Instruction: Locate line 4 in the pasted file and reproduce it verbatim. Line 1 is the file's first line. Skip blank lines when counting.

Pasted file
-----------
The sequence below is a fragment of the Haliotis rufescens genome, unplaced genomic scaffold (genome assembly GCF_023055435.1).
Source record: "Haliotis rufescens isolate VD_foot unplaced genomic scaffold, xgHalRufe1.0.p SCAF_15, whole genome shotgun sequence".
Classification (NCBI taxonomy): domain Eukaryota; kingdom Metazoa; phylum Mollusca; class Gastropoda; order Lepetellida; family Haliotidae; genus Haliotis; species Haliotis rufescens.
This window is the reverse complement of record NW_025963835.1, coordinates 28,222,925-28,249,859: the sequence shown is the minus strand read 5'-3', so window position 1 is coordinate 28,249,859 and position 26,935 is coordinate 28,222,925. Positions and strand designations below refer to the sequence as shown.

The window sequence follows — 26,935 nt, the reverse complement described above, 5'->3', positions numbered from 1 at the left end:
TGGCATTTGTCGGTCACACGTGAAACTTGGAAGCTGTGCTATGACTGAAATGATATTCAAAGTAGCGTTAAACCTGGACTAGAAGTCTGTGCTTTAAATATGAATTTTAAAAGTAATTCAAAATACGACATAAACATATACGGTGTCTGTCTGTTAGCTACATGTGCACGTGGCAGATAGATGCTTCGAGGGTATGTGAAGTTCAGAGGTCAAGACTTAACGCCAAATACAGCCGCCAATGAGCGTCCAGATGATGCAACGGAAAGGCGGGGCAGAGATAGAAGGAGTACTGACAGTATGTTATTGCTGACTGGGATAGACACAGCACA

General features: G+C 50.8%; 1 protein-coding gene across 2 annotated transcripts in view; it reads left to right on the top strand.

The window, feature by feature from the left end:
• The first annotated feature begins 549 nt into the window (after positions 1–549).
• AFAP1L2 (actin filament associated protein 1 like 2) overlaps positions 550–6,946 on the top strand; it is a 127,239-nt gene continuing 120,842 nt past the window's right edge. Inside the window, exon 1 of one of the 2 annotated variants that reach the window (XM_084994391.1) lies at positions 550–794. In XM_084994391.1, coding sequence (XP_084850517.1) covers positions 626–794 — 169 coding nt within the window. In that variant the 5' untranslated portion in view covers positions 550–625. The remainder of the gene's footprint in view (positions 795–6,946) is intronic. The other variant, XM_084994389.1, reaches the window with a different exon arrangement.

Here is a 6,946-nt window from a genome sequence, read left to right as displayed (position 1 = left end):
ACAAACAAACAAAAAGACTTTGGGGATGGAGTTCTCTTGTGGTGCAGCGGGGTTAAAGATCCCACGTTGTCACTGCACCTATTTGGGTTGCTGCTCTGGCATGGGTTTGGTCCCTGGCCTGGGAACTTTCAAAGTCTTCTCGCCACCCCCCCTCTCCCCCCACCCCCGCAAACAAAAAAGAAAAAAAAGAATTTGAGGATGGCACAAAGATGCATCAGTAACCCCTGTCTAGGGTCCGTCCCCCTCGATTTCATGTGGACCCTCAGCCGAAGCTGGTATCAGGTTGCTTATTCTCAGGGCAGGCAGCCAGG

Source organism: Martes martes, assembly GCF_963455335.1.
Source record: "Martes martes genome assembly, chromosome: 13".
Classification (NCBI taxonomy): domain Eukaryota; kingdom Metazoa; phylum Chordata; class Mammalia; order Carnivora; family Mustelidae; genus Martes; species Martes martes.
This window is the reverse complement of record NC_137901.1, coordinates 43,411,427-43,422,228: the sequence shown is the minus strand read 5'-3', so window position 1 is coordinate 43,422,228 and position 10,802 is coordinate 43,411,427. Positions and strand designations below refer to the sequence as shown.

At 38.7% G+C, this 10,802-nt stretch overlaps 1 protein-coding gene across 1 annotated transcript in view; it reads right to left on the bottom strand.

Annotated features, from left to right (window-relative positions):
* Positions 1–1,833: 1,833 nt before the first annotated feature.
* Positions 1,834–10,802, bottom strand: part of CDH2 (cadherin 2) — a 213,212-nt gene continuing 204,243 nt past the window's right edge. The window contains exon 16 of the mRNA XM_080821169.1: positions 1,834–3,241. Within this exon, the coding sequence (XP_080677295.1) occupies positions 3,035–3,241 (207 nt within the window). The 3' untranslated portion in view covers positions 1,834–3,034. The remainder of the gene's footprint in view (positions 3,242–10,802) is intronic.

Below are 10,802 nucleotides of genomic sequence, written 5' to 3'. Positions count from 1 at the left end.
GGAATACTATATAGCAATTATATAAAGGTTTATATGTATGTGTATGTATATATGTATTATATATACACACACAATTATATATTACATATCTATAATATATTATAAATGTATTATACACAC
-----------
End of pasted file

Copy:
This window is the reverse complement of record NW_025963835.1, coordinates 28,222,925-28,249,859: the sequence shown is the minus strand read 5'-3', so window position 1 is coordinate 28,249,859 and position 26,935 is coordinate 28,222,925. Positions and strand designations below refer to the sequence as shown.